1. Transit plan
“The Moving Forward Together plan goes before council at today’s Committee of the Whole meeting, starting at 10am,” writes Examiner transportation columnist Erica Butler. “I’m asking four questions about our new transit plan”:
- Is Halifax Transit missing an opportunity to weigh in on the future of transit in Halifax?
- Are we doing it too slowly?
- Do we have enough frequency to make a transfer-based network work?
- Have we educated ourselves (and our politicians) enough about what transit can do for us?
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2. Lennett Anderson
Robert Devet interviews Lennett Anderson, the pastor at Emmanuel Baptist Church in Upper Hammonds Plains. Anderson helped organize a protest outside the Tantallon Sobeys after the grocery chain appealed a Human Rights Commission ruling stating that Andrella David had been racially profiled at the store. David was held by a security guard at the store and wrongly accused of being a known shoplifter.
As I stood there at the rally that Monday, what was disheartening was the number of stories that people were telling.
We had people from East Preston, from Halifax, from Beechville, Dartmouth, Sackville. And they all wanted me to know that this is not just a Tantallon reality. ‘Have you been to the one on Windsor Street? Have you been to the one on Main Street?’
I just said wow. It just showed how prevalent a truth racial profiling is in our society.
We have people that tell me that they change their address on their resumé because they don’t want it to say Pockwock Road. So we will put down Bedford. Hoping for an opportunity to get into the door.
3. Film industry
Stephen Kimber — whose Metro column now runs on Tuesdays — gives the history of the film tax credit, the destruction of it, and Premier Stephen McNeil’s “my-words-make-it-so Orwellian triple-speak.”
The Government and On Campus sections are compiled by Kathleen Munro.
City Council (10am, Council Chamber, City Hall) — as usual, Tim will be live-blogging the meeting via the Examiner’s Twitter account, @hfxExaminer.
No public meetings.
Timeline of Success of the Honourable Mayann Francis (12:30pm, Conference Room, Dalhousie School of Social Work Mona Campbell Building) — The presentation will outline the many achievements of the former Lieutenant-Governor of Nova Scotia. Organizers are calling this a Lunch-and-Learn event — snacks are encouraged!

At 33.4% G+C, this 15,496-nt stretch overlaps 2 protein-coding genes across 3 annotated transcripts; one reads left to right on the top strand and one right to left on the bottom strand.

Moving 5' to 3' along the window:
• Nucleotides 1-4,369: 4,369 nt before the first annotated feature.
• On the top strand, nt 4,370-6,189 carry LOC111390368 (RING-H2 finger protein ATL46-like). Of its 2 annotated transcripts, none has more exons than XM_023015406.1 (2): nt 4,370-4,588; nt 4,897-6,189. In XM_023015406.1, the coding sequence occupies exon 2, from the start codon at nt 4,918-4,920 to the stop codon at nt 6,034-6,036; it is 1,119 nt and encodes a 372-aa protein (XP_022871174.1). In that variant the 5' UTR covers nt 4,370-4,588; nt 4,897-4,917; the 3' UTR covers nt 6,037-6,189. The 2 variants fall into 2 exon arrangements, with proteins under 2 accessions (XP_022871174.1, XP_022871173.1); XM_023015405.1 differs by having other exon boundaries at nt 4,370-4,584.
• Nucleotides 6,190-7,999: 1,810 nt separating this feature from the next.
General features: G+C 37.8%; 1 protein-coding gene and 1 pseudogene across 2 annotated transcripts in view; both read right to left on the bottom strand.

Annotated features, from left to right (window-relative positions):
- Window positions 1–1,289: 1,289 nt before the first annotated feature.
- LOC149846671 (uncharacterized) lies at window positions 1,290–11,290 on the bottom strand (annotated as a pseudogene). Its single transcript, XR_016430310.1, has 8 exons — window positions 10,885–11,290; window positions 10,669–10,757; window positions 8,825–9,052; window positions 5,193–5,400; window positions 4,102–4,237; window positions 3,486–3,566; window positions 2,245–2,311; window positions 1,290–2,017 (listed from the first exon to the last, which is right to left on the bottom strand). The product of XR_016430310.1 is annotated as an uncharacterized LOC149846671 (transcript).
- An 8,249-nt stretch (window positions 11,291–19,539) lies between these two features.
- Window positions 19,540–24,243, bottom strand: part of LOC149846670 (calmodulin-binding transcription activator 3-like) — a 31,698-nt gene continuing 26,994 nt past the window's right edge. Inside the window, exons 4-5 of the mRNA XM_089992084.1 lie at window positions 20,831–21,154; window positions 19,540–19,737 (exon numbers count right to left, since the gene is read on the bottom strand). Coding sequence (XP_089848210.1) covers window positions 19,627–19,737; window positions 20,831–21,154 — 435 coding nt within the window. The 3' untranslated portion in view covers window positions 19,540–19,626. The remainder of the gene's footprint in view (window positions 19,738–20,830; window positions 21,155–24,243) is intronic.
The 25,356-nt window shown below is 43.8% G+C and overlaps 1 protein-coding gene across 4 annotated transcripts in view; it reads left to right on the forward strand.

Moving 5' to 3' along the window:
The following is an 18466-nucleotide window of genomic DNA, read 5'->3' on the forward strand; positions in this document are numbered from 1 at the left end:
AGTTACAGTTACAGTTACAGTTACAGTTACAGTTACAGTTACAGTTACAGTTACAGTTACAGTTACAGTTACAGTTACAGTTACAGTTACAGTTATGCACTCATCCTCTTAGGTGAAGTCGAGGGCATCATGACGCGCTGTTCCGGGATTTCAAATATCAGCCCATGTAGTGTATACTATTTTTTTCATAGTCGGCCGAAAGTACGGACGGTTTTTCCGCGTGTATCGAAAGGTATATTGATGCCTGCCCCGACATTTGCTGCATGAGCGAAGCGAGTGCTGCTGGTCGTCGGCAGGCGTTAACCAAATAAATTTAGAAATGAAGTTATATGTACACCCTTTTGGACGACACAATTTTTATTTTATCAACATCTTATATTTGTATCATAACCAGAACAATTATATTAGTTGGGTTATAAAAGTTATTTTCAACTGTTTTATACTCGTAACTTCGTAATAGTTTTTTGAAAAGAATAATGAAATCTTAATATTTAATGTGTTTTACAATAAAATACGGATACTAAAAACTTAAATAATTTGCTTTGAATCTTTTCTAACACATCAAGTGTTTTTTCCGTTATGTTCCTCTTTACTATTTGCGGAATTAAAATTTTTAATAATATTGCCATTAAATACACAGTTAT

Future Telephone: Artist Talk by Michael McCormack (7pm, Dalhousie Art Gallery) — Michael McCormack will discuss his latest project. Future Telephone stems from his earlier works, including SIGNAL:
I love it when readers point me to articles they think I’ll be interested in — it tells me that I’m engaging with readers, and we have something of a two-way conversation going. So I may not always be able to respond, but feel free to send me whatever.
Recently, dozens of readers have pointed me to the recent article in The Atlantic, in which writer Laura Bliss observes that “innovation is overrated“:
New technologies and their inventors are often celebrated as society’s heroes. Steve Jobs, Bill Gates, Elon Musk, Larry Page: These are all contemporary “innovators” whose “visionary ideas” and “creative leaps” led to “disruptive realities” — that is, if one buys the rhetoric of certain books and novelty-oriented publications.
But those who’ve questioned whether technology really is society’s salve aren’t alone. Lee Vinsel, an assistant professor of science and technology at the Stevens Institute of Technology, wrote a dissertation on innovation and regulation in the early days of the automobile. But lately, he finds that the word “innovation” is overused to the point of meaninglessness—and worse, that it can obfuscate the bleak realities of the status quo. “In a culture where we forget about things like crumbling infrastructure and wage inequality, those narratives about technological change can be really dangerous,” Vinsel says.
Another reader points out that Vinsel has co-authored a much longer piece with his colleague Andrew Russell, also at the Stevens Institute, titled “Hail the maintainers: Capitalism excels at innovation but is failing at maintenance, and for most lives it is maintenance that matters more.”
“At the turn of the millennium, in the world of business and technology, innovation had transformed into an erotic fetish,” write Vinsel and Russell:
Armies of young tech wizards aspired to become disrupters. The ambition to disrupt in pursuit of innovation transcended politics, enlisting liberals and conservatives alike. Conservative politicians could gut government and cut taxes in the name of spurring entrepreneurship, while liberals could create new programmes aimed at fostering research. The idea was vague enough to do nearly anything in its name without feeling the slightest conflict, just as long as you repeated the mantra: INNOVATION!! ENTREPRENEURSHIP!!